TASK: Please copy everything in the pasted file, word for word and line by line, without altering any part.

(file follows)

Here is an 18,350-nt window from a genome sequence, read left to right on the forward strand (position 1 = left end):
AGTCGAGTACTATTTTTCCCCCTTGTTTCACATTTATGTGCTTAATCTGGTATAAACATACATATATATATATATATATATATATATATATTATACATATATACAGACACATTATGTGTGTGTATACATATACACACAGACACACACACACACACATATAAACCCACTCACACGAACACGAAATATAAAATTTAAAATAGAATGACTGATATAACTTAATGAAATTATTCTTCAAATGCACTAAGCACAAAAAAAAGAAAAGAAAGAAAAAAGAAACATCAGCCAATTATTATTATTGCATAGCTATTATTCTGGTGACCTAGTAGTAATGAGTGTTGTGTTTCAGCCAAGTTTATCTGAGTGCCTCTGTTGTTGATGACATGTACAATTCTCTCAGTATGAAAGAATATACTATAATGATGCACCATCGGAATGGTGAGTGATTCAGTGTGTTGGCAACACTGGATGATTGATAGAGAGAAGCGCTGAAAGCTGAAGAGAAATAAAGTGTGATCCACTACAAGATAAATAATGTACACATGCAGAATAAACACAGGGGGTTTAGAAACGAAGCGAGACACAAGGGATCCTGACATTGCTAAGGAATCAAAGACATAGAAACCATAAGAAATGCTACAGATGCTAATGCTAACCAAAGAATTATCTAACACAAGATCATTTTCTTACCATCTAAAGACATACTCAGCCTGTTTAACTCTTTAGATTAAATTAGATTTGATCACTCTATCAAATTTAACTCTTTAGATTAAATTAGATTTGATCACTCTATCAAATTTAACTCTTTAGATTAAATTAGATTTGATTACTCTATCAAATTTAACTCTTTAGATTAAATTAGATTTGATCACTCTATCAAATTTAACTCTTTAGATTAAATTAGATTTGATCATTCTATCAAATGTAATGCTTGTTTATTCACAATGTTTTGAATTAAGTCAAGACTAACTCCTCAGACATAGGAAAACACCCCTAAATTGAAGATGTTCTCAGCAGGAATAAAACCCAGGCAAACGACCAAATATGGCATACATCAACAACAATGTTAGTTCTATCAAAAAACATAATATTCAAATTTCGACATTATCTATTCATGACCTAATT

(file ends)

Here is an 18,350-nt window from a genome sequence, read left to right on the forward strand (position 1 = left end):
AGTCGAGTACTATTTTTCCCCCTTGTTTCACATTTATGTGCTTAATCTGGTATAAACATACATATATATATATATATATATATATATATATTATACATATATACAGACACATTATGTGTGTGTATACATATACACACAGACACACACACACACACATATAAACCCACTCACACGAACACGAAATATAAAATTTAAAATAGAATGACTGATATAACTTAATGAAATTATTCTTCAAATGCACTAAGCACAAAAAAAAGAAAAGAAAGAAAAAAGAAACATCAGCCAATTATTATTATTGCATAGCTATTATTCTGGTGACCTAGTAGTAATGAGTGTTGTGTTTCAGCCAAGTTTATCTGAGTGCCTCTGTTGTTGATGACATGTACAATTCTCTCAGTATGAAAGAATATACTATAATGATGCACCATCGGAATGGTGAGTGATTCAGTGTGTTGGCAACACTGGATGATTGATAGAGAGAAGCGCTGAAAGCTGAAGAGAAATAAAGTGTGATCCACTACAAGATAAATAATGTACACATGCAGAATAAACACAGGGGGTTTAGAAACGAAGCGAGACACAAGGGATCCTGACATTGCTAAGGAATCAAAGACATAGAAACCATAAGAAATGCTACAGATGCTAATGCTAACCAAAGAATTATCTAACACAAGATCATTTTCTTACCATCTAAAGACATACTCAGCCTGTTTAACTCTTTAGATTAAATTAGATTTGATCACTCTATCAAATTTAACTCTTTAGATTAAATTAGATTTGATCACTCTATCAAATTTAACTCTTTAGATTAAATTAGATTTGATTACTCTATCAAATTTAACTCTTTAGATTAAATTAGATTTGATCACTCTATCAAATTTAACTCTTTAGATTAAATTAGATTTGATCATTCTATCAAATGTAATGCTTGTTTATTCACAATGTTTTGAATTAAGTCAAGACTAACTCCTCAGACATAGGAAAACACCCCTAAATTGAAGATGTTCTCAGCAGGAATAAAACCCAGGCAAACGACCAAATATGGCATACATCAACAACAATGTTAGTTCTATCAAAAAACATAATATTCAAATTTCGACATTATCTATTCATGACCTAATT